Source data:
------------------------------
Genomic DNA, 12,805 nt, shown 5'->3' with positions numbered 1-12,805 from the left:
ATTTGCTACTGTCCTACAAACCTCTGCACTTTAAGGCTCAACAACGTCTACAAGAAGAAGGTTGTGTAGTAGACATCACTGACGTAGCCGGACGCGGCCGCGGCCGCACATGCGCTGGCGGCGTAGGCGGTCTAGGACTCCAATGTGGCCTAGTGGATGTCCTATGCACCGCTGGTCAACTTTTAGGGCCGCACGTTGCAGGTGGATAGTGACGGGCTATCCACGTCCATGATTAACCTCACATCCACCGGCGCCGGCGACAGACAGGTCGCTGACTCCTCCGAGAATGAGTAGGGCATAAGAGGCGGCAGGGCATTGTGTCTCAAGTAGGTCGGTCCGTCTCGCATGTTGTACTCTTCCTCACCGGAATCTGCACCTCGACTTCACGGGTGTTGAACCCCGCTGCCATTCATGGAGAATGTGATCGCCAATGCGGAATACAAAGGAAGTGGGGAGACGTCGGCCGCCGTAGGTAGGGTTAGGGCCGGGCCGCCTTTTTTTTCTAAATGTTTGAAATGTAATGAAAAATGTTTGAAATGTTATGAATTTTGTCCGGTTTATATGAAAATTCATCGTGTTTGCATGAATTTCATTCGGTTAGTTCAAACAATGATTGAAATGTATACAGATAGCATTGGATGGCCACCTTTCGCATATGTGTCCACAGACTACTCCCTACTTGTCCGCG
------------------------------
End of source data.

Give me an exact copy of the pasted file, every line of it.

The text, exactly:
Genomic DNA, 12,805 nt, shown 5'->3' with positions numbered 1-12,805 from the left:
ATTTGCTACTGTCCTACAAACCTCTGCACTTTAAGGCTCAACAACGTCTACAAGAAGAAGGTTGTGTAGTAGACATCACTGACGTAGCCGGACGCGGCCGCGGCCGCACATGCGCTGGCGGCGTAGGCGGTCTAGGACTCCAATGTGGCCTAGTGGATGTCCTATGCACCGCTGGTCAACTTTTAGGGCCGCACGTTGCAGGTGGATAGTGACGGGCTATCCACGTCCATGATTAACCTCACATCCACCGGCGCCGGCGACAGACAGGTCGCTGACTCCTCCGAGAATGAGTAGGGCATAAGAGGCGGCAGGGCATTGTGTCTCAAGTAGGTCGGTCCGTCTCGCATGTTGTACTCTTCCTCACCGGAATCTGCACCTCGACTTCACGGGTGTTGAACCCCGCTGCCATTCATGGAGAATGTGATCGCCAATGCGGAATACAAAGGAAGTGGGGAGACGTCGGCCGCCGTAGGTAGGGTTAGGGCCGGGCCGCCTTTTTTTTCTAAATGTTTGAAATGTAATGAAAAATGTTTGAAATGTTATGAATTTTGTCCGGTTTATATGAAAATTCATCGTGTTTGCATGAATTTCATTCGGTTAGTTCAAACAATGATTGAAATGTATACAGATAGCATTGGATGGCCACCTTTCGCATATGTGTCCACAGACTACTCCCTACTTGTCCGCG